PDA

View Full Version : Junk Mail/Zero% CC Offers Concerns?



Sid_Vicious
02-04-2006, 10:52 AM
I have these thing pile up and started shredding them but there's so darn many so I wondered, "Is it really worth worrying about?" The trash pickup in the residential area I live in is seemingly safe enough, so could there be any real chance someone would dive into the dump and search the sea of black garbage bags? It's just such a hassle to manage these things. The easy answer is to say "Better safe than sorry", but think about this...culprits wanting these offers would be smarter to simply raid mailboxes on any given day. I'd burn them but there's a burn ban on.

Anyone simply toss them into the garbage without much thought?

Thanks...sid

wolfdancer
02-04-2006, 11:02 AM
Sid, I use a shredder....the other day, at the bottom of one of them "pre-approved" offers, there was a link to a site where you can opt out. I've mislaid that, but it sounds like a way to cut down on the junk mail.
I bought something from Amazon recently, and also got an Amazon CC (Chase bank)for the $30 off, first purchase deal.
It's a new card, and only been used that one time....but I got a bogus email, about updating my info on the card....scary...
Keep on shredding!!!!!

Deeman3
02-04-2006, 12:00 PM
I use a cheap home depot shredder. However, I just stick the envolopes in and let them rip. Unfortunately, it gets hobbled on the little pre-approved cards inside.

I can't beleive that many people respond to these mailings but I guess they do of they would stop sending them.


Deeman

SnakebyteXX
02-04-2006, 04:56 PM
<blockquote><font class="small">Quote Sid_Vicious:</font><hr>
Anyone simply toss them into the garbage without much thought?

Thanks...sid <hr /></blockquote>

We used to toss them out with the trash but not any more.

First I bought a cheap little shredder that choked if you put more than one piece of paper at a time into it. Then I managed to score a used industrial strength shredder from our local Sallies for about forty bucks. This bad ass mo fo can eat telephone books (not really but it CAN take several envelopes at a time - including ones with those BS phony credit cards inside). I love it.

When it's winter time I feed most of that kind of stuff into our wood stove.

Either way - I never let it out of the house once we have it in our possession.

Snake

DickLeonard
02-06-2006, 06:33 AM
Wolfdancer the answer is to just return the the stamped envelope with your return address and nothing in it. I tried to stop the credit card offers from coming. Sometimes 10 a week they referred me to a service and the first thing they wanted was my SS number. I thought, they have you, how to escape the trap so let them pay twice to mail you.####

DickLeonard
02-06-2006, 06:33 AM
Wolfdancer the answer is to just return the the stamped envelope with your return address and nothing in it. I tried to stop the credit card offers from coming. Sometimes 10 a week they referred me to a service and the first thing they wanted was my SS number. I thought, they have you, how to escape the trap so let them pay twice to mail you.####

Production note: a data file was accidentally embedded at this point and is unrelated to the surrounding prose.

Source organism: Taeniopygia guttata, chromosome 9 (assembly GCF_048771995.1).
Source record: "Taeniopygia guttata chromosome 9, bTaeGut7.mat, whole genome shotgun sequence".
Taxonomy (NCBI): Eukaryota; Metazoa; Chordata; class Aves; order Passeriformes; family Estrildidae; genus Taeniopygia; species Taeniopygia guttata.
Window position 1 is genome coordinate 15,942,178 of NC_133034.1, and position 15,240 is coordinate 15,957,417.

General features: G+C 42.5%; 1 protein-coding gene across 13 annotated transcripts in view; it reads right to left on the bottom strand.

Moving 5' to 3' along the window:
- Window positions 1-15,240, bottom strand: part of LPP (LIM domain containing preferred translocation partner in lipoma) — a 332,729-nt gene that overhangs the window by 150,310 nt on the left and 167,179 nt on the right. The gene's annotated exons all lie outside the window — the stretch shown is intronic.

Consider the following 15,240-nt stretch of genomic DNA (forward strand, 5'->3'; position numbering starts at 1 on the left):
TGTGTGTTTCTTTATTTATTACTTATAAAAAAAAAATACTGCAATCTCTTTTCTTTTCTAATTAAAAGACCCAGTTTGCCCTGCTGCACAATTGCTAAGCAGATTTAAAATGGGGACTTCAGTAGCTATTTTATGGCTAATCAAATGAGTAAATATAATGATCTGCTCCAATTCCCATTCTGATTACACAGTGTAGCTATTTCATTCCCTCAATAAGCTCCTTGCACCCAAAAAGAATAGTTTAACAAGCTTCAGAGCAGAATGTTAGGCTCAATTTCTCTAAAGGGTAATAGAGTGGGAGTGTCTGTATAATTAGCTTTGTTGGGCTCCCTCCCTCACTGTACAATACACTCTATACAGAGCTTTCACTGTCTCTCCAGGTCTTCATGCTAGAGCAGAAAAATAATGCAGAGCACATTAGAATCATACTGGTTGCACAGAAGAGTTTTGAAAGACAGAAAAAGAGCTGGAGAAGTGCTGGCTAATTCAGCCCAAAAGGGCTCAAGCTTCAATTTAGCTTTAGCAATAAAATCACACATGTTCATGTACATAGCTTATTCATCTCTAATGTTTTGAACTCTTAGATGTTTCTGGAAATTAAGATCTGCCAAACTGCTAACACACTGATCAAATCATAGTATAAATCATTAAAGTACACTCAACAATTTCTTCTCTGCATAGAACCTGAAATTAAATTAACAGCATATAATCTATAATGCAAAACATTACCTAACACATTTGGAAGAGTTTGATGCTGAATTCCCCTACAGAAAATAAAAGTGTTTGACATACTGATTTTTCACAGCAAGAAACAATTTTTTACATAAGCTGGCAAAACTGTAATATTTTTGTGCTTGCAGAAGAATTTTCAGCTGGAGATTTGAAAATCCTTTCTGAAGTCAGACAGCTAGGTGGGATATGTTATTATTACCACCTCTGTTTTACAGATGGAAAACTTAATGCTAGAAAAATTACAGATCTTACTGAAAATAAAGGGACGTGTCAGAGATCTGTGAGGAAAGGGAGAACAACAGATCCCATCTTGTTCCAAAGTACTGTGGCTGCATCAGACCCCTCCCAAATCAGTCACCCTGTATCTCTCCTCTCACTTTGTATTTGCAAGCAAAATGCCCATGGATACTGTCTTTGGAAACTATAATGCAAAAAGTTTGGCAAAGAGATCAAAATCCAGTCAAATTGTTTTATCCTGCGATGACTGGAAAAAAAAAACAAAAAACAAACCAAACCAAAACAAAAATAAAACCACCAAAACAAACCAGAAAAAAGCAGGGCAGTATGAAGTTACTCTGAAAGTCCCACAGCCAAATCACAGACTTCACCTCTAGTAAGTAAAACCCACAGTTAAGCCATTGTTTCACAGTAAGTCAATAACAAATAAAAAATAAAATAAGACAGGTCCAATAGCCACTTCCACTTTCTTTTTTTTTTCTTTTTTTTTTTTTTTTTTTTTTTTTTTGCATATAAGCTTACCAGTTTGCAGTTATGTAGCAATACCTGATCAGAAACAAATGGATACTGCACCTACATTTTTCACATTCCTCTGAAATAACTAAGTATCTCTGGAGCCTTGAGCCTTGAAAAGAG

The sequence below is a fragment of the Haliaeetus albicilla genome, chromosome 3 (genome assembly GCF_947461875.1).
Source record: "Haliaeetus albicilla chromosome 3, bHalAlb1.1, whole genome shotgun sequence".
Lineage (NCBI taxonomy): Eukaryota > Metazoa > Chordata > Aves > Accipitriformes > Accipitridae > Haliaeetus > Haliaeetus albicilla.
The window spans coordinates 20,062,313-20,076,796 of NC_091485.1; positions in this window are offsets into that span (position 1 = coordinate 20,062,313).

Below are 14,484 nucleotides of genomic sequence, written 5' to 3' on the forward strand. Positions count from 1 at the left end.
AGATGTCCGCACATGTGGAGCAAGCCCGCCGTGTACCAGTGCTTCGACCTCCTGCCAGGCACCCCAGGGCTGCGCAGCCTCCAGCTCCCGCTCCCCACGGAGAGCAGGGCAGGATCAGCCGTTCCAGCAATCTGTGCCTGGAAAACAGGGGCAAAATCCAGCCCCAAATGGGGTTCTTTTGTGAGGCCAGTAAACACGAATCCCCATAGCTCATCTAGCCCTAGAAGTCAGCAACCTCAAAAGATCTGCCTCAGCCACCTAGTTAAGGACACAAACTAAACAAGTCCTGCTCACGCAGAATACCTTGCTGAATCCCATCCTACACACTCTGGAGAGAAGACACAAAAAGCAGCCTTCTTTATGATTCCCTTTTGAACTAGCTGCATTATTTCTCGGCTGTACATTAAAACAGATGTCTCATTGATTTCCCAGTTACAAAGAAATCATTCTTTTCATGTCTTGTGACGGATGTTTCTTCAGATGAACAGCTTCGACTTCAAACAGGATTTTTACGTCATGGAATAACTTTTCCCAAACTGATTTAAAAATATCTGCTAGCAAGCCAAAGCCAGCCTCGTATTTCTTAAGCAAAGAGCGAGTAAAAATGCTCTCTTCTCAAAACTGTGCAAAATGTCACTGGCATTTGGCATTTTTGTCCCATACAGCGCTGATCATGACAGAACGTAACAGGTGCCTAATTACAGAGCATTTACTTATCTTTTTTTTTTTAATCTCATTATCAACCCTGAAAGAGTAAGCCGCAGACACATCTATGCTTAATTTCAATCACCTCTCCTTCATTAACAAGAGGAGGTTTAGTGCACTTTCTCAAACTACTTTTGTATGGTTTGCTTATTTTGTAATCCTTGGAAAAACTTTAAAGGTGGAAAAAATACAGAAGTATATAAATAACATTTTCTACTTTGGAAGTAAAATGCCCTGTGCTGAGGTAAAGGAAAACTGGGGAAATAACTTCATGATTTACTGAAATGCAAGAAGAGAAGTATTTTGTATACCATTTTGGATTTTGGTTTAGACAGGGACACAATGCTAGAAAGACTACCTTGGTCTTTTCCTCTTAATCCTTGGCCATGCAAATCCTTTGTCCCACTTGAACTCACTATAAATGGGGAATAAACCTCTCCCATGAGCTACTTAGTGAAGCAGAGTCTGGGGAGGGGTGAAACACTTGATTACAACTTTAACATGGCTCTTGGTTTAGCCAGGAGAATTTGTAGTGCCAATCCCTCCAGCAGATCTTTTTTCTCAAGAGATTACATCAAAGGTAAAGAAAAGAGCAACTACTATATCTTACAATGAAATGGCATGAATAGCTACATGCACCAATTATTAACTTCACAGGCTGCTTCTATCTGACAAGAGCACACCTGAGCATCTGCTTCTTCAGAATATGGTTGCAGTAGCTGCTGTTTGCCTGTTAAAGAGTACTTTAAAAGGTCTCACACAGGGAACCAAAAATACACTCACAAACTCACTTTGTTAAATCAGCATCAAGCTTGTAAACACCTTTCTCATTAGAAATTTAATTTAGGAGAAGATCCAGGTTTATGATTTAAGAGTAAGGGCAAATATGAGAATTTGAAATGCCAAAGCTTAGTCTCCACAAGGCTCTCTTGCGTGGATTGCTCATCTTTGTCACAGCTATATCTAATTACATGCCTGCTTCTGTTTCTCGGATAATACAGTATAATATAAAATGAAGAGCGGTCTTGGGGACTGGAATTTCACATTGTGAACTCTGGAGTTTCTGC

DickLeonard
02-06-2006, 06:33 AM
Wolfdancer the answer is to just return the the stamped envelope with your return address and nothing in it. I tried to stop the credit card offers from coming. Sometimes 10 a week they referred me to a service and the first thing they wanted was my SS number. I thought, they have you, how to escape the trap so let them pay twice to mail you.####

SpiderMan
02-06-2006, 08:25 AM
If you can be defrauded using something like an unsolicited credit card if it "gets out of the house", doesn't that mean that everyone could suffer the same loss "before" it enters the house? After all, thousands of these cards are in mail circulation at any given time, and the eventual recipients aren't even aware of them yet.

SpiderMan

eg8r
02-06-2006, 10:17 AM
While you are correct, why not still do something remove the opportunity after it leaves your house (just because it did not get stolen in the mail does not mean it cannot be stolen out of the trash). Quite possibly the guy dumpster diving might not ever look in your mailbox and just wait for you to throw it away. I try to do my part and remove as much temptation as possible. /ccboard/images/graemlins/smile.gif

eg8r

SnakebyteXX
02-06-2006, 01:34 PM
<blockquote><font class="small">Quote eg8r:</font><hr> While you are correct, why not still do something remove the opportunity after it leaves your house (just because it did not get stolen in the mail does not mean it cannot be stolen out of the trash). Quite possibly the guy dumpster diving might not ever look in your mailbox and just wait for you to throw it away. I try to do my part and remove as much temptation as possible. /ccboard/images/graemlins/smile.gif

eg8r <hr /></blockquote>

What you really want to protect against is someone gaining access to your SSI#, and or your drivers license. Armed with those two pieces of info a pro can start opening credit accounts and charging things in your name all over the country -